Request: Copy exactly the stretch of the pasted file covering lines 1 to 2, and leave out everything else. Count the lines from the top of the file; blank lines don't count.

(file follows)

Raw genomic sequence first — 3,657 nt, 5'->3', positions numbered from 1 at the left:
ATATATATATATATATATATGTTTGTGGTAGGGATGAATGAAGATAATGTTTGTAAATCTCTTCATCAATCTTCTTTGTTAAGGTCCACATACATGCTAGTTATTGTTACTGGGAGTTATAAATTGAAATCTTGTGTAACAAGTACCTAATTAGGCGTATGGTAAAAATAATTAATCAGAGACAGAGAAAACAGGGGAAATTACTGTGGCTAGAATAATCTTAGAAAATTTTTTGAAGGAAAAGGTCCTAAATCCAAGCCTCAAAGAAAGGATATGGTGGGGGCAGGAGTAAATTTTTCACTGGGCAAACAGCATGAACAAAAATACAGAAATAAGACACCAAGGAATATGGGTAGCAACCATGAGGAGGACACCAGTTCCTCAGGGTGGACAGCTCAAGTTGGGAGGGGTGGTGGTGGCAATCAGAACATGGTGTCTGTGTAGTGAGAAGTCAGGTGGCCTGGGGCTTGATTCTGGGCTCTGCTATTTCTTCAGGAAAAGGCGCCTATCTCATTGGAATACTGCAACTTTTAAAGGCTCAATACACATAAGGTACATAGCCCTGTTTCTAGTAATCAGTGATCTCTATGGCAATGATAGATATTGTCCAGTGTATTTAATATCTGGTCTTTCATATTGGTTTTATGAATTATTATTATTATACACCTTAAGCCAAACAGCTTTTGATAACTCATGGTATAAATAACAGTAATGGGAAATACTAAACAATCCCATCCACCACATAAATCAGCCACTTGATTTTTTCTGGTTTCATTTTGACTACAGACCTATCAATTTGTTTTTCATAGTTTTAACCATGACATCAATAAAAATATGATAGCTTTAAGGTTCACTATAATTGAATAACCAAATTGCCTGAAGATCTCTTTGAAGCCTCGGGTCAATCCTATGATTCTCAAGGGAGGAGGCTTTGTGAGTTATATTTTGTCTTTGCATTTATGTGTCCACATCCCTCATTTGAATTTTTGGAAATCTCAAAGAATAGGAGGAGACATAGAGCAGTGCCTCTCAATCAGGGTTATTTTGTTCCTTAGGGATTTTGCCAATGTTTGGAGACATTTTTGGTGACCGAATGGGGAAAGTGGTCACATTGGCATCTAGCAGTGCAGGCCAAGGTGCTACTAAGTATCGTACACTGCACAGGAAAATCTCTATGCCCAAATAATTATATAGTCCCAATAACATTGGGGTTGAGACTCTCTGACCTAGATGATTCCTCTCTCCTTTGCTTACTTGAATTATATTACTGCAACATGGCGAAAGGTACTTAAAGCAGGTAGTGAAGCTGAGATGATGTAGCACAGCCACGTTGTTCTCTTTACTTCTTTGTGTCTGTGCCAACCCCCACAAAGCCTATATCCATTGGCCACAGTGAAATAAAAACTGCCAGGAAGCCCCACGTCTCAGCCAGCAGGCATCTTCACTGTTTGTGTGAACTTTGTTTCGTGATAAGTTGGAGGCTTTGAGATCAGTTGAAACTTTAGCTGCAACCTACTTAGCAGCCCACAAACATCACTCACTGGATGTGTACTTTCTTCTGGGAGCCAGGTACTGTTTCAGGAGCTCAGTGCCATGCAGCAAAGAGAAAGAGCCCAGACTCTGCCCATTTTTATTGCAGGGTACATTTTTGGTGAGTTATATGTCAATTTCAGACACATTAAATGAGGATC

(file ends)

Raw genomic sequence first — 3,657 nt, 5'->3', positions numbered from 1 at the left:
ATATATATATATATATATATGTTTGTGGTAGGGATGAATGAAGATAATGTTTGTAAATCTCTTCATCAATCTTCTTTGTTAAGGTCCACATACATGCTAGTTATTGTTACTGGGAGTTATAAATTGAAATCTTGTGTAACAAGTACCTAATTAGGCGTATGGTAAAAATAATTAATCAGAGACAGAGAAAACAGGGGAAATTACTGTGGCTAGAATAATCTTAGAAAATTTTTTGAAGGAAAAGGTCCTAAATCCAAGCCTCAAAGAAAGGATATGGTGGGGGCAGGAGTAAATTTTTCACTGGGCAAACAGCATGAACAAAAATACAGAAATAAGACACCAAGGAATATGGGTAGCAACCATGAGGAGGACACCAGTTCCTCAGGGTGGACAGCTCAAGTTGGGAGGGGTGGTGGTGGCAATCAGAACATGGTGTCTGTGTAGTGAGAAGTCAGGTGGCCTGGGGCTTGATTCTGGGCTCTGCTATTTCTTCAGGAAAAGGCGCCTATCTCATTGGAATACTGCAACTTTTAAAGGCTCAATACACATAAGGTACATAGCCCTGTTTCTAGTAATCAGTGATCTCTATGGCAATGATAGATATTGTCCAGTGTATTTAATATCTGGTCTTTCATATTGGTTTTATGAATTATTATTATTATACACCTTAAGCCAAACAGCTTTTGATAACTCATGGTATAAATAACAGTAATGGGAAATACTAAACAATCCCATCCACCACATAAATCAGCCACTTGATTTTTTCTGGTTTCATTTTGACTACAGACCTATCAATTTGTTTTTCATAGTTTTAACCATGACATCAATAAAAATATGATAGCTTTAAGGTTCACTATAATTGAATAACCAAATTGCCTGAAGATCTCTTTGAAGCCTCGGGTCAATCCTATGATTCTCAAGGGAGGAGGCTTTGTGAGTTATATTTTGTCTTTGCATTTATGTGTCCACATCCCTCATTTGAATTTTTGGAAATCTCAAAGAATAGGAGGAGACATAGAGCAGTGCCTCTCAATCAGGGTTATTTTGTTCCTTAGGGATTTTGCCAATGTTTGGAGACATTTTTGGTGACCGAATGGGGAAAGTGGTCACATTGGCATCTAGCAGTGCAGGCCAAGGTGCTACTAAGTATCGTACACTGCACAGGAAAATCTCTATGCCCAAATAATTATATAGTCCCAATAACATTGGGGTTGAGACTCTCTGACCTAGATGATTCCTCTCTCCTTTGCTTACTTGAATTATATTACTGCAACATGGCGAAAGGTACTTAAAGCAGGTAGTGAAGCTGAGATGATGTAGCACAGCCACGTTGTTCTCTTTACTTCTTTGTGTCTGTGCCAACCCCCACAAAGCCTATATCCATTGGCCACAGTGAAATAAAAACTGCCAGGAAGCCCCACGTCTCAGCCAGCAGGCATCTTCACTGTTTGTGTGAACTTTGTTTCGTGATAAGTTGGAGGCTTTGAGATCAGTTGAAACTTTAGCTGCAACCTACTTAGCAGCCCACAAACATCACTCACTGGATGTGTACTTTCTTCTGGGAGCCAGGTACTGTTTCAGGAGCTCAGTGCCATGCAGCAAAGAGAAAGAGCCCAGACTCTGCCCATTTTTATTGCAGGGTACATTTTTGGTGAGTTATATGTCAATTTCAGACACATTAAATGAGGATC